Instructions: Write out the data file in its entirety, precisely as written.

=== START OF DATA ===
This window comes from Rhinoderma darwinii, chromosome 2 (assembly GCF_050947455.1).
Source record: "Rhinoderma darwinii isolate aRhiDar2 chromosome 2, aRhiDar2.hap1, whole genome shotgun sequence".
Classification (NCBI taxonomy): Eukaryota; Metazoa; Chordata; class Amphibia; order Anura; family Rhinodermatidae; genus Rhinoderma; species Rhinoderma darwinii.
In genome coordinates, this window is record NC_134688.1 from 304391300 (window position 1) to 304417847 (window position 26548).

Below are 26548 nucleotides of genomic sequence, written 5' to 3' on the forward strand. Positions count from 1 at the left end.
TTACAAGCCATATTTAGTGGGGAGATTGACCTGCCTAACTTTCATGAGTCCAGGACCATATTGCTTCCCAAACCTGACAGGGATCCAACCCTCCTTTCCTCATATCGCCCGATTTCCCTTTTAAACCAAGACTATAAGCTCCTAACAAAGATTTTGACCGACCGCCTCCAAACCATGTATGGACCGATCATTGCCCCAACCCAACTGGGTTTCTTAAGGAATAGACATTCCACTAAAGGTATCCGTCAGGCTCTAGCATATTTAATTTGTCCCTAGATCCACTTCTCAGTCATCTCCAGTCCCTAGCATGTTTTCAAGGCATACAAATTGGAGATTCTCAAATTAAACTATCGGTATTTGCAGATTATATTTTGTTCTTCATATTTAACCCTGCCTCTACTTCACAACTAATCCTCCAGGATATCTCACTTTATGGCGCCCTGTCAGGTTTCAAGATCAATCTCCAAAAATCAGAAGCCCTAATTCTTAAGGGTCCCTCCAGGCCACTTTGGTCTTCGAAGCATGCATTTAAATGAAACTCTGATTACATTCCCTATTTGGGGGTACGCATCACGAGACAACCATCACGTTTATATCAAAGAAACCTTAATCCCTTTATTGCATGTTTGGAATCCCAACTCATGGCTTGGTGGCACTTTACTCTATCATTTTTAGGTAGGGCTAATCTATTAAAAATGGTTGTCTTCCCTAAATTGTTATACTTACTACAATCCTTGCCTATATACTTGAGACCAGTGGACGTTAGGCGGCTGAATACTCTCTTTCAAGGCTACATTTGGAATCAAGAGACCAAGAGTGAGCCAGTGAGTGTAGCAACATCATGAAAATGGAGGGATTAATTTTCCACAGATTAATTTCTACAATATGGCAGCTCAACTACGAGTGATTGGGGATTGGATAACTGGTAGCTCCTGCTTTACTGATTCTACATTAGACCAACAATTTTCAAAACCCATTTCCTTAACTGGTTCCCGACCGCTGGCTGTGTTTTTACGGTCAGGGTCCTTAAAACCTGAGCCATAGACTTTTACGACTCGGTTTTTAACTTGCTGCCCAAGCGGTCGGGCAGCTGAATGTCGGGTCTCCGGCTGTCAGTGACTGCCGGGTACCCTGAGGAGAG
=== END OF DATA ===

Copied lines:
This window comes from Rhinoderma darwinii, chromosome 2 (assembly GCF_050947455.1).
Source record: "Rhinoderma darwinii isolate aRhiDar2 chromosome 2, aRhiDar2.hap1, whole genome shotgun sequence".
Classification (NCBI taxonomy): Eukaryota; Metazoa; Chordata; class Amphibia; order Anura; family Rhinodermatidae; genus Rhinoderma; species Rhinoderma darwinii.
In genome coordinates, this window is record NC_134688.1 from 304391300 (window position 1) to 304417847 (window position 26548).

Below are 26548 nucleotides of genomic sequence, written 5' to 3' on the forward strand. Positions count from 1 at the left end.
TTACAAGCCATATTTAGTGGGGAGATTGACCTGCCTAACTTTCATGAGTCCAGGACCATATTGCTTCCCAAACCTGACAGGGATCCAACCCTCCTTTCCTCATATCGCCCGATTTCCCTTTTAAACCAAGACTATAAGCTCCTAACAAAGATTTTGACCGACCGCCTCCAAACCATGTATGGACCGATCATTGCCCCAACCCAACTGGGTTTCTTAAGGAATAGACATTCCACTAAAGGTATCCGTCAGGCTCTAGCATATTTAATTTGTCCCTAGATCCACTTCTCAGTCATCTCCAGTCCCTAGCATGTTTTCAAGGCATACAAATTGGAGATTCTCAAATTAAACTATCGGTATTTGCAGATTATATTTTGTTCTTCATATTTAACCCTGCCTCTACTTCACAACTAATCCTCCAGGATATCTCACTTTATGGCGCCCTGTCAGGTTTCAAGATCAATCTCCAAAAATCAGAAGCCCTAATTCTTAAGGGTCCCTCCAGGCCACTTTGGTCTTCGAAGCATGCATTTAAATGAAACTCTGATTACATTCCCTATTTGGGGGTACGCATCACGAGACAACCATCACGTTTATATCAAAGAAACCTTAATCCCTTTATTGCATGTTTGGAATCCCAACTCATGGCTTGGTGGCACTTTACTCTATCATTTTTAGGTAGGGCTAATCTATTAAAAATGGTTGTCTTCCCTAAATTGTTATACTTACTACAATCCTTGCCTATATACTTGAGACCAGTGGACGTTAGGCGGCTGAATACTCTCTTTCAAGGCTACATTTGGAATCAAGAGACCAAGAGTGAGCCAGTGAGTGTAGCAACATCATGAAAATGGAGGGATTAATTTTCCACAGATTAATTTCTACAATATGGCAGCTCAACTACGAGTGATTGGGGATTGGATAACTGGTAGCTCCTGCTTTACTGATTCTACATTAGACCAACAATTTTCAAAACCCATTTCCTTAACTGGTTCCCGACCGCTGGCTGTGTTTTTACGGTCAGGGTCCTTAAAACCTGAGCCATAGACTTTTACGACTCGGTTTTTAACTTGCTGCCCAAGCGGTCGGGCAGCTGAATGTCGGGTCTCCGGCTGTCAGTGACTGCCGGGTACCCTGAGGAGAG